Thursday, February 2, 2012

Illinois Supreme Court...You Disappoint Me

Oh Illinois Supreme Court, how you disappoint me.

For those of you who know me, you probably know that I'm a pretty firm believer in our judicial system and it's ability to uphold the law. That's their job, after all. Working in the legal field for the past several years has, for the most part, encouraged this faith in our legal system. Until today. The Illinois Supreme Court came down with an Opinion today that stops citizens from having a private right of action to enforce compliance with the law.

This should be pretty simple, right? The legislative branch of the government makes the laws, the executive branch enforces them, and the judicial branch interprets the law and punishes lawbreakers. In this particular case, the legislative branch did it's job and passed the laws to protect our environment. The executive branch (Illinois Environmental Protection Agency and the Illinois Department of Natural Resources) ignored the laws and issued a permit that was in clear violation of the law. When brought to the judicial system to interpret the law, the Illinois Supreme Court decided (unanimously) today that one can only enforce against non-permitted activities or violations of a permit, unless one appeals the illegal permit through the administrative review process (Which, it should be noted, the law clearly states this process cannot impair the rights of enforcement of the substantive provisions of that law). And what would you be enforcing, if not the permit? The law perhaps.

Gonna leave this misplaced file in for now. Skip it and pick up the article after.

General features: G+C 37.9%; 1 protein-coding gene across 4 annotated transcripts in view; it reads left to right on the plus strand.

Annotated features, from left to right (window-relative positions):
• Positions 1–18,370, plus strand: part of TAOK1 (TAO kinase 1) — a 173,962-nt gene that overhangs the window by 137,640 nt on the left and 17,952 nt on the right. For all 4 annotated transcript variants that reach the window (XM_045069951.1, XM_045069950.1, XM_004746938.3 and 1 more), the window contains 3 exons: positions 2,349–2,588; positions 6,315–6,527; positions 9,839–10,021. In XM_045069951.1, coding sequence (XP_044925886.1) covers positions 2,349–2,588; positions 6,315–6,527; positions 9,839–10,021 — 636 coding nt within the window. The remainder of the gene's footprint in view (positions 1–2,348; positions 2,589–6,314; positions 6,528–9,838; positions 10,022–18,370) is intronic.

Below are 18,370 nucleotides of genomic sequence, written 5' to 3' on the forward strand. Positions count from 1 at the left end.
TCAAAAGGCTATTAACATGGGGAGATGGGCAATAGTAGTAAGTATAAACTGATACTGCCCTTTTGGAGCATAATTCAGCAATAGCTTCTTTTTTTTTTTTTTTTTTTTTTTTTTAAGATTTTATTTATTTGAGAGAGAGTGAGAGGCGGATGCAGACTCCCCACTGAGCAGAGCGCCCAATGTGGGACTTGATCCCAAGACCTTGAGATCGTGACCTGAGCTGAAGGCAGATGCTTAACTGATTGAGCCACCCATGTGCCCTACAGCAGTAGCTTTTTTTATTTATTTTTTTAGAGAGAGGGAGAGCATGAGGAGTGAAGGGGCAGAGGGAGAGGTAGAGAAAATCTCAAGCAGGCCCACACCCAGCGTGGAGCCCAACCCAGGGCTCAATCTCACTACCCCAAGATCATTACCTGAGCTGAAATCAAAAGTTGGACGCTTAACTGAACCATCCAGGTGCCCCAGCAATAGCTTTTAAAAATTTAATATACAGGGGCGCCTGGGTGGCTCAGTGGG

What does this mean? Basically, the government can issue illegal permits, and if you catch it in time, you can go through the administrative review process where the government decides on the issue(s) they already decided wrongly on. In this particular case, the permit in question had expired. The suit was brought strictly against current site conditions and the fact that they weren't compliant with the law.

The Opinion states, "A contrary construction of the statute would also impact legitimate reliance by a permitee, and create significant uncertainty by allowing the terms of the permit to be reopened and reconsidered at any time, even years after a reclamation project has been completed in accordance with a permit. We decline to conclude that the legislature intended such an absurd result in enacting section 8.05(a), which would not only call into question the finality of mining permit decisions throughout Illinois, but would undermine the role of IDNR in the permit process."